Challenges of multicultural education and communication strategies for a culturally responsive classroom
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Challenges of multicultural education and communication strategies for a culturally responsive classroom
  • Lee Hye-eun
  • 승인 2022.03.27 23:30
  • 수정 2022.03.30 00:02
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Division of Communication and Media
Lee Hye-eunDivision of Communication and Media
Lee Hye-eun
Division of Communication and Media

​​​​​​​Culture affects students’ cognitive learning styles. It also influences teachers’ capacity to evaluate their students’ academic abilities, class contributions, and learning opportunities.

 

There have been some studies about cultural diversity in education. Through a cross-cultural comparison between Korea and the U.S., I would like to identify key issues in multicultural education and discuss viable communication strategies for a culturally responsive classroom.

 

Education has become a crosscultural encounter involving a variety of ethnicities, worldviews, and learning styles. For example, it is common in Korea for teachers to talk or lecture most of the time, whereas in the U.S., students freely engage in class discussion and actively ask questions. Reading, writing, and mathematics are emphasized in the Korean curriculum, but much less attention is paid to oral communication, which is given more attention in the U.S. A lack of effective oral communication skills frequently causes Asian students’ problems if they attend schools in the U.S. Students’ silence and minimal vocal participation are characteristics of Korean classrooms. In the U.S., silence tends to be interpreted as a sign of non-interest, unwillingness to communicate, hostility, rejection, anxiety, shyness, or poor verbal skills. For East Asians, silence is viewed positively and can be a part of the message or even the message itself.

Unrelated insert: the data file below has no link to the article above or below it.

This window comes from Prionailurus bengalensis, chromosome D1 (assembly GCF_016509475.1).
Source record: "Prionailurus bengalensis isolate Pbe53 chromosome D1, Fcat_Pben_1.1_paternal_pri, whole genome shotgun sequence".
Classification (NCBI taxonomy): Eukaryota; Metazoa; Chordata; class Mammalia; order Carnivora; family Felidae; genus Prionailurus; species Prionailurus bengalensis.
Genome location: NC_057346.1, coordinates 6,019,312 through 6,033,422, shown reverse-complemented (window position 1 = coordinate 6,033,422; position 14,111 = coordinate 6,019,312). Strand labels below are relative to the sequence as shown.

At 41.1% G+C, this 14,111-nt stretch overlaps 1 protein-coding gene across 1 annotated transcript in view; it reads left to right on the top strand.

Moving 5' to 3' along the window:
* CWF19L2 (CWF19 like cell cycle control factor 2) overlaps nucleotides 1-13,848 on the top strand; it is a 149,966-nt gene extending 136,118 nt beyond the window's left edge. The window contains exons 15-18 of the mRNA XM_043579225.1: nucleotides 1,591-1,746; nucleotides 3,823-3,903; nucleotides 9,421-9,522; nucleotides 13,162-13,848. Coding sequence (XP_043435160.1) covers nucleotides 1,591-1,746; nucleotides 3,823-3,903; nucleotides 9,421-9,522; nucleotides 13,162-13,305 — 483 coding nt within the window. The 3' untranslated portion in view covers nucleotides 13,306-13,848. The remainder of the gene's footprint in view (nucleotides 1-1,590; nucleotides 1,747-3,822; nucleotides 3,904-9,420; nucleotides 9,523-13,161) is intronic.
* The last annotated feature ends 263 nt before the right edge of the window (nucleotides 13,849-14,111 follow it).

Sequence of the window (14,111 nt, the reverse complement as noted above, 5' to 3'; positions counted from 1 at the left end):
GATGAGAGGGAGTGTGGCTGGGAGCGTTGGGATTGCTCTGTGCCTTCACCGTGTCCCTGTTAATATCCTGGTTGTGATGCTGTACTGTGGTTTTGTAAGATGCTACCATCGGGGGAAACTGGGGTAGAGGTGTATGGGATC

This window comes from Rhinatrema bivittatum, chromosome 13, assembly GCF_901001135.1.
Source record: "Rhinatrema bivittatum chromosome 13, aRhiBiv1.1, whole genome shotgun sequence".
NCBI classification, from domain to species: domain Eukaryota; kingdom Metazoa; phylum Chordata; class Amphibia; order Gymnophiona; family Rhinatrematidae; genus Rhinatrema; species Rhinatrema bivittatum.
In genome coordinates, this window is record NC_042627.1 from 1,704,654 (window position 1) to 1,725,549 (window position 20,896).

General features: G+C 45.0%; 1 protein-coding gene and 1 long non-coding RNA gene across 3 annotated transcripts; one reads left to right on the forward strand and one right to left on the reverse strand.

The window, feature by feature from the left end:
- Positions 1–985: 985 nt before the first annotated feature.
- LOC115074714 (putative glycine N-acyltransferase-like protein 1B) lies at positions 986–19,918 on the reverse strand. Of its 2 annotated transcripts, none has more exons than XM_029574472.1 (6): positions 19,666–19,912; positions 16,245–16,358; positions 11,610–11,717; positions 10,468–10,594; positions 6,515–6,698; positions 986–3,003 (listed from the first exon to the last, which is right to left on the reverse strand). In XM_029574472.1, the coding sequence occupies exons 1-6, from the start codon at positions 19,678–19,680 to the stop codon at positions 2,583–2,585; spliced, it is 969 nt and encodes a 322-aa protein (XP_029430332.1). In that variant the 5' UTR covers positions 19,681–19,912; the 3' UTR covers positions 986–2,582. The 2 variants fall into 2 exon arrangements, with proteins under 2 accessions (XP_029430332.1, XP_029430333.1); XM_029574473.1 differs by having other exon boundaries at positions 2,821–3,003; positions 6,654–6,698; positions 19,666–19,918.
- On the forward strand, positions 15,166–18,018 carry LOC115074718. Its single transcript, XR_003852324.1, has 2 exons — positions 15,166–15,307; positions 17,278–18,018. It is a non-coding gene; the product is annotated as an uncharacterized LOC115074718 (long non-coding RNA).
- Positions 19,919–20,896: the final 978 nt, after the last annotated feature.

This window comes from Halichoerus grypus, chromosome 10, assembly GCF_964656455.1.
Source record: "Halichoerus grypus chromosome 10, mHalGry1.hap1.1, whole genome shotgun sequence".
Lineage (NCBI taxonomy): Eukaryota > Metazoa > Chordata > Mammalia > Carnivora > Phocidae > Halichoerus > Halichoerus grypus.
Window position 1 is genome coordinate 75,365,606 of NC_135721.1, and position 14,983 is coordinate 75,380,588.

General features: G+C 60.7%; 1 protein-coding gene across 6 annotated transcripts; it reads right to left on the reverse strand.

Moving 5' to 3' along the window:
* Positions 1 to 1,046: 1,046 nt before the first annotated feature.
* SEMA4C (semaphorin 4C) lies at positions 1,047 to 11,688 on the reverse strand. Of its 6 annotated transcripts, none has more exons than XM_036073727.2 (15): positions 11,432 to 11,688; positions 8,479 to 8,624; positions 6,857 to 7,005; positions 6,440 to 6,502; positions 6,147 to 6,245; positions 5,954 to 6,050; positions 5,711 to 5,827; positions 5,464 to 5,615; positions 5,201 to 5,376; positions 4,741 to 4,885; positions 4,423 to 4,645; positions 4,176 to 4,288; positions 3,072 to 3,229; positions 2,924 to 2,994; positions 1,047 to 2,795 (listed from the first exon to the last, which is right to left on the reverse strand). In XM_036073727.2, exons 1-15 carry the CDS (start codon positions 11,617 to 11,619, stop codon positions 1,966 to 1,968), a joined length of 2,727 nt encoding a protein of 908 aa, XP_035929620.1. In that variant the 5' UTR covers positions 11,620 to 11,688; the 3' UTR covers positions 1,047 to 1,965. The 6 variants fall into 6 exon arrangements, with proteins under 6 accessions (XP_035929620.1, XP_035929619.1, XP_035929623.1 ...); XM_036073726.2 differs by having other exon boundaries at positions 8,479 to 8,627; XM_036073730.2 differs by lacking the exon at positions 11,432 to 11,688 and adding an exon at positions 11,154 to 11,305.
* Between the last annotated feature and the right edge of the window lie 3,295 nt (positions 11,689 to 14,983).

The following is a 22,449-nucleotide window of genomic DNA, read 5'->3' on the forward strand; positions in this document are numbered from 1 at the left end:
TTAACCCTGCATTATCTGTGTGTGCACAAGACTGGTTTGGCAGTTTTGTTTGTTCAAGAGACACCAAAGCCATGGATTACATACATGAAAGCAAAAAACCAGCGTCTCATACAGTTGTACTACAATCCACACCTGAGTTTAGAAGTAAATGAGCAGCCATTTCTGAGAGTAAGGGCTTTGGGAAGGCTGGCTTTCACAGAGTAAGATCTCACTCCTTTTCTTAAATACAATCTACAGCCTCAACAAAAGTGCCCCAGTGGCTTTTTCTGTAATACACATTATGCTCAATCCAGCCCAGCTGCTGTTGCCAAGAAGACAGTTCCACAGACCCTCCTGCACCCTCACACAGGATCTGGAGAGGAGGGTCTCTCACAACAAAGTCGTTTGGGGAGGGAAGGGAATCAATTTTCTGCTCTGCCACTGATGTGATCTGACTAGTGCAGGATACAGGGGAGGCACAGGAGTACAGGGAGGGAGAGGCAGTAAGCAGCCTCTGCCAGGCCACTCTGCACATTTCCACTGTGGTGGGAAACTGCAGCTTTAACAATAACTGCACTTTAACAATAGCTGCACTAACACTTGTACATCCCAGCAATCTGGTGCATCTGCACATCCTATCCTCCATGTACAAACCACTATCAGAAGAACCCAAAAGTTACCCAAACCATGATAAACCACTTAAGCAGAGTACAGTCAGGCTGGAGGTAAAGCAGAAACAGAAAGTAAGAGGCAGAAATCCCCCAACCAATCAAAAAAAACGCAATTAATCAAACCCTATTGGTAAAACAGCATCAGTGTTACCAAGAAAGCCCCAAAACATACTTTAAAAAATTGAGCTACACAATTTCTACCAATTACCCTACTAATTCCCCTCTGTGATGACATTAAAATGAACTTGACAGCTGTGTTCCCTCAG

Perception of credibility is another cultural difference between Koreans and Americans. A student’s credibility increases in the U.S. if they clearly express themselves using direct and decisive communication and make direct eye contact. In contrast, credibility is associated with quiet and reflective listening in Korea because talking could be equated with shallowness. Students’ direct eye contact with teachers may seem disrespectful in Korea. Korean students’ interaction styles with teachers are quite different from Americans’. European American students show initiative or independence, but Asian students tend to be more interested in obtaining their teachers’ direction and feedback. American students are taught to make quick responses to questions. On the contrary, Asians, including Koreans, tend to be contemplative, so they examine all sides of an issue and all possible implications before answering to avoid a loss of face. When a significant difference exists between two cultures, teachers can easily misread a student’s academic ability, resulting in missed learning opportunities and incorrect evaluations of their contributions to the class.

 

Although it may not be feasible to accommodate all cultural differences simultaneously, being aware of these cultural differences can be very useful to educators striving to create optimal classroom communities that acknowledge and incorporate the communication preferences of students from various cultures. Intercultural communication scholars say that at least two communication strategies will be helpful for culturally responsive classrooms—Immediacy and Empathy. If teachers are approachable and empathetic, students perceive their teachers as more effective. To enhance immediacy and empathy, teachers could try to learn about their students on a personal level, no matter the class size. For example, teachers can ask them to write down their own course objectives and their instructor's expectations at the beginning of the semester. In addition, instead of relying on a oneway lecture format, teachers could require students to participate in class activities, discussions, and formal presentations and provide immediate feedback if they have not participated in class activities as expected. These promote mutual respect and help teachers to develop an individualized teaching program. In addition, teachers can have an “open-door policy” and a strict rule that they will always reply to emails within 24 hours, so they are available whenever students need help. The numbers of international students and teachers are increasing and will continue to escalate at Ewha Womans University. I hope this piece gives readers some ideas and insight into how teachers and students can adapt to a multicultural education environment.


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